Education systems worldwide are in drastic need of not just reform but a complete re-imagining. But with so much red tape in the way of such change, its hard to see it happening before we see the full potential of yet another generation go to waste. So perhaps its time for the many students and educators and parents who are disillusioned with current practice, to make themselves heard, and make their concerns visible.
Why not hold a day (or more) of organized truancy – hear me out – where rather than going off smoking, drinking and causing trouble – we show the educational establishment how it should be done. We try out methods that fit the neuroscience of how we learn – action based learning, peer-to-peer learning, the use of technology. Where we make learning fun and colorful and spectacular. All we need is a large enough space with an internet connection and we can hold our own conference where students, parents and educators discuss what they really want and need from education and how best we can achieve that.
This would be far from an angry ‘spit-in-the-eye’ of authority type event, but I do think it should happen on a school day. That way more people are likely to sit up and take notice, and when they see that we’re all learning more from these protests, or conferences, than we are at school – they’re bound to be more sympathetic to our cause. Like Mark Twain said, “I never let my schooling get in the way of my education.” And we all want to raise historically quotable younglings right?
Seriously though – maybe a number of similar events could be coordinated around the world?Perhaps big names like Ken Robinson and Seth Godin would partake. Perhaps education ministers would show up. But we can’t let it turn into a speech fest with luminaries hogging the limelight. They’re already luminaries, they don’t need lights to stand out. It should be a place where the big names speak to the dissenting students and old school teachers at the same time, and all on equal footing.
Recently the world became alive with discussion as the ‘Occupy Wall Street’ movement spread around the world. Angry at the disparities between rich and poor, or as their slogans put it, “The 1% and the 99%”, the Occupy Movement as a whole experienced a lot of internal debate over what it actually wanted. Some members pointed at Income inequality and corruption on Wall St. While others debated whether the movement should have any concrete demands at all. Some on-the-ground participants I spoke to myself in Dublin seemed to have no more than a vague but powerful feeling of dissatisfaction at ‘the system’. All they knew was they longed for something more humane.
People like this attracted a lot of criticism, as Bob Dylan sang “I’ll know my song well before I start singing”. These people, it was said, should have known exactly what they wanted or what was wrong before they started demanding our attention with protests. But had they not had the courage to go out on the streets and give expression to their gut feeling of unease, how many dinner table conversations would not have happened? How many new and interesting thoughts would have gone unprovoked? And how many times less might the status quo have been challenged? Later in his career Dylan also sang “One of these days and it won’t be long, I’m going down in the valley to sing my song, I’m gonna sing it loud, sing it strong, let the echo decide if I was right or wrong.”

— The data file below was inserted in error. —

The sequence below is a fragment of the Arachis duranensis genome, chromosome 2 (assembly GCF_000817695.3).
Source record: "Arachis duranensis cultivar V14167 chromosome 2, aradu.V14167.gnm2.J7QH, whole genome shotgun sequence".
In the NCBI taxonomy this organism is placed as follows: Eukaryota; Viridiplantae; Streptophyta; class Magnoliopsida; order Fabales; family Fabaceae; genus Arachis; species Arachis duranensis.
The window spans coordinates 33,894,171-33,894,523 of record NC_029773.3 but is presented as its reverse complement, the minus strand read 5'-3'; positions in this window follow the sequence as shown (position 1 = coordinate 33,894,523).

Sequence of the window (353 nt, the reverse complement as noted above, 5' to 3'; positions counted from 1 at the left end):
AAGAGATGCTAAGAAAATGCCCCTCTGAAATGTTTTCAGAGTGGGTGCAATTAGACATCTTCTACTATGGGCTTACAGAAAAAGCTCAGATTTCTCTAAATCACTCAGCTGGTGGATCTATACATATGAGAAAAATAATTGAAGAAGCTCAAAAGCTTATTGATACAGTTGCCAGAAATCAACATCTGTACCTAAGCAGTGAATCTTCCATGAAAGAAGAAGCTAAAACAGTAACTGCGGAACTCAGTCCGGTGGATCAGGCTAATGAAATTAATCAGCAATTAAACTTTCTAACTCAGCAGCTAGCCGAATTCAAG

The courage of those people in expressing themselves, even if it wasn’t in the most articulate fashion, started a conversation and brought the issues into focus. Bringing an issue into the focus of the collective social consciousness is a very important step towards solving it.
That’s what we need to do – bring the problem of education into the public focus. Give it some pizzaz! If we can invite some official types and celebrities to give the protest or conference or whatever more news worthiness than all the better! But this is a grassroots movement and its down to teachers and learners and parents on the ground to take our fate into our own hands, not look to so-called higher-ups to fix things for us.
Please leave your thoughts, suggestions and criticisms in the comments. Providing the best education possible is not a pet peeve of some boarded up blogger, its important to our whole society! It affects every one of our nearest and dearest, and as for our enemies – perhaps we’d get along if we’d learned more effectively from the beginning how to communicate and treat others? So get involved, as Edmund Burke said. “The only thing necessary for evil to triumph is for men(and women) of good will to do nothing”.